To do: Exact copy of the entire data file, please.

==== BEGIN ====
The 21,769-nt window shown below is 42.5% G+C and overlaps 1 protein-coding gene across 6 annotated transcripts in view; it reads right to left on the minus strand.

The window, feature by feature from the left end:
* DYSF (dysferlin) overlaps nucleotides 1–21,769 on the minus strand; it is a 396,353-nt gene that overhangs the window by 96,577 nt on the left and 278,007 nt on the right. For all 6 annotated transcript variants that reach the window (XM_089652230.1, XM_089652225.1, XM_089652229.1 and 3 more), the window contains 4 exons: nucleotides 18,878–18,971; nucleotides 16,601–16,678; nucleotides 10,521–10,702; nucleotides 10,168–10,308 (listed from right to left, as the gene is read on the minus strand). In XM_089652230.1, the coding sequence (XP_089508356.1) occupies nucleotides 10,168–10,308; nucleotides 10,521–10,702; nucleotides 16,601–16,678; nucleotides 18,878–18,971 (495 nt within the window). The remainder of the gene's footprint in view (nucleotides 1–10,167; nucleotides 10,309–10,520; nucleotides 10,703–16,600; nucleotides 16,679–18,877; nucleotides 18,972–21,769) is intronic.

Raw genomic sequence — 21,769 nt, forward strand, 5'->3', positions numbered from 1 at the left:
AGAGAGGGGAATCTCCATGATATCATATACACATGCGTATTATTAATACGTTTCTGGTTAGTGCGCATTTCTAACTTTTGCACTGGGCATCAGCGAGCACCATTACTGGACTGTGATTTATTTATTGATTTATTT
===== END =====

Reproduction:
The 21,769-nt window shown below is 42.5% G+C and overlaps 1 protein-coding gene across 6 annotated transcripts in view; it reads right to left on the minus strand.

The window, feature by feature from the left end:
* DYSF (dysferlin) overlaps nucleotides 1–21,769 on the minus strand; it is a 396,353-nt gene that overhangs the window by 96,577 nt on the left and 278,007 nt on the right. For all 6 annotated transcript variants that reach the window (XM_089652230.1, XM_089652225.1, XM_089652229.1 and 3 more), the window contains 4 exons: nucleotides 18,878–18,971; nucleotides 16,601–16,678; nucleotides 10,521–10,702; nucleotides 10,168–10,308 (listed from right to left, as the gene is read on the minus strand). In XM_089652230.1, the coding sequence (XP_089508356.1) occupies nucleotides 10,168–10,308; nucleotides 10,521–10,702; nucleotides 16,601–16,678; nucleotides 18,878–18,971 (495 nt within the window). The remainder of the gene's footprint in view (nucleotides 1–10,167; nucleotides 10,309–10,520; nucleotides 10,703–16,600; nucleotides 16,679–18,877; nucleotides 18,972–21,769) is intronic.

Raw genomic sequence — 21,769 nt, forward strand, 5'->3', positions numbered from 1 at the left:
AGAGAGGGGAATCTCCATGATATCATATACACATGCGTATTATTAATACGTTTCTGGTTAGTGCGCATTTCTAACTTTTGCACTGGGCATCAGCGAGCACCATTACTGGACTGTGATTTATTTATTGATTTATTT